A Covington veterinarian and former state representative, Strain is considered a strong favorite, with a campaign war chest that dwarfs those of his opponents. His $625,850 is 35 times the amount of the candidate with the second-most cash on hand.
The Democratic Party has endorsed all three Democrats in the race, while the Republican Party is backing Strain.
Here are the challengers to Strain in the Oct. 12 primary:
Green, a 31-year-old farmer and executive director of the farmer training and advocacy group Sprout Nola, is running on a platform of addressing climate change, legalizing recreational marijuana and expanding local food production.
Bigger agricultural operations, especially those producing row crops like soybeans that are exported, have long held more of the political clout than the small farmers, Green said. She is calling for increased aid for food-producing farmers and also believes Louisiana needs to stem the loss of youth in the agriculture industry, in part by making it easier for them to buy land to farm.
Green is also one of the few candidates running in Louisiana who calls climate change a “crisis” and is advocating specific policies to combat it. The agriculture commissioner needs to work to expand local food access and embrace agricultural programs to reduce emissions if the state is going to be prepared to address climate change, she said.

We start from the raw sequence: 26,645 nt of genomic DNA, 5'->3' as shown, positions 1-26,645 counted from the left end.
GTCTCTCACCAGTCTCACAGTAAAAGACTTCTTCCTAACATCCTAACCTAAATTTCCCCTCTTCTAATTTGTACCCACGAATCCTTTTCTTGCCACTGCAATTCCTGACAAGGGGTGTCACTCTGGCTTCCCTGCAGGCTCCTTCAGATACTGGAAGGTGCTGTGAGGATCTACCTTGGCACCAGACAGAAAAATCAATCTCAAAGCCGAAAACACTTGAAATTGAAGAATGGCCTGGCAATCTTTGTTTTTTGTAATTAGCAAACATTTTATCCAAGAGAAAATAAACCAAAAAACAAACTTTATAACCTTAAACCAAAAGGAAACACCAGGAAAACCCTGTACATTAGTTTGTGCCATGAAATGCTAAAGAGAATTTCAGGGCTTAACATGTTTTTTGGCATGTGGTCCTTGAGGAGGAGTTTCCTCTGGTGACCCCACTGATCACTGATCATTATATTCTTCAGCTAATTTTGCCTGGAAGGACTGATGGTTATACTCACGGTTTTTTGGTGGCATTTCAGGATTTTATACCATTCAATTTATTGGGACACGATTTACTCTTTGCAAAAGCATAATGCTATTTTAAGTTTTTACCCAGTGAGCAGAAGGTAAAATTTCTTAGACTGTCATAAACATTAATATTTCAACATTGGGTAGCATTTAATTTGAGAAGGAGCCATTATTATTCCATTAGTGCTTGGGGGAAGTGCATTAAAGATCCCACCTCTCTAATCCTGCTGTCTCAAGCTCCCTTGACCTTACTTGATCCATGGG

“Climate change is in my opinion the water that we swim in, and if we don’t address it, it’s going to impact every industry,” she said.
Green said the state should expand cover-cropping, a well-established practice to build soil health, prevent erosion and sequester carbon in the soil, as well as expand access to food from local farms to help address emissions.
She also advocates for legalizing marijuana for adult recreational use, as a way to help farmers and also bring in state revenue, and says Louisiana should expunge records for people convicted of marijuana crimes.
“We need to have a free market for cannabis in this state so farmers can grow it and make a living doing so,” Green said.
Green had more cash on hand in the most recent reporting period than any other challenger to Strain, at $17,808, but trailed the incumbent’s war chest dramatically. She said she hopes to turn out young people to vote and encourage young people to run for political office.
Greer, who worked for the Department of Agriculture and Forestry for more than two decades before retiring six years ago, ran against Strain in the last election on a promise to undo dramatic budget cuts made by Strain.
Since that race, where Strain won with 58% of the vote in the primary, to Greer’s 30%, he said he’s been campaigning continuously for this election, and is running on many of the same ideas.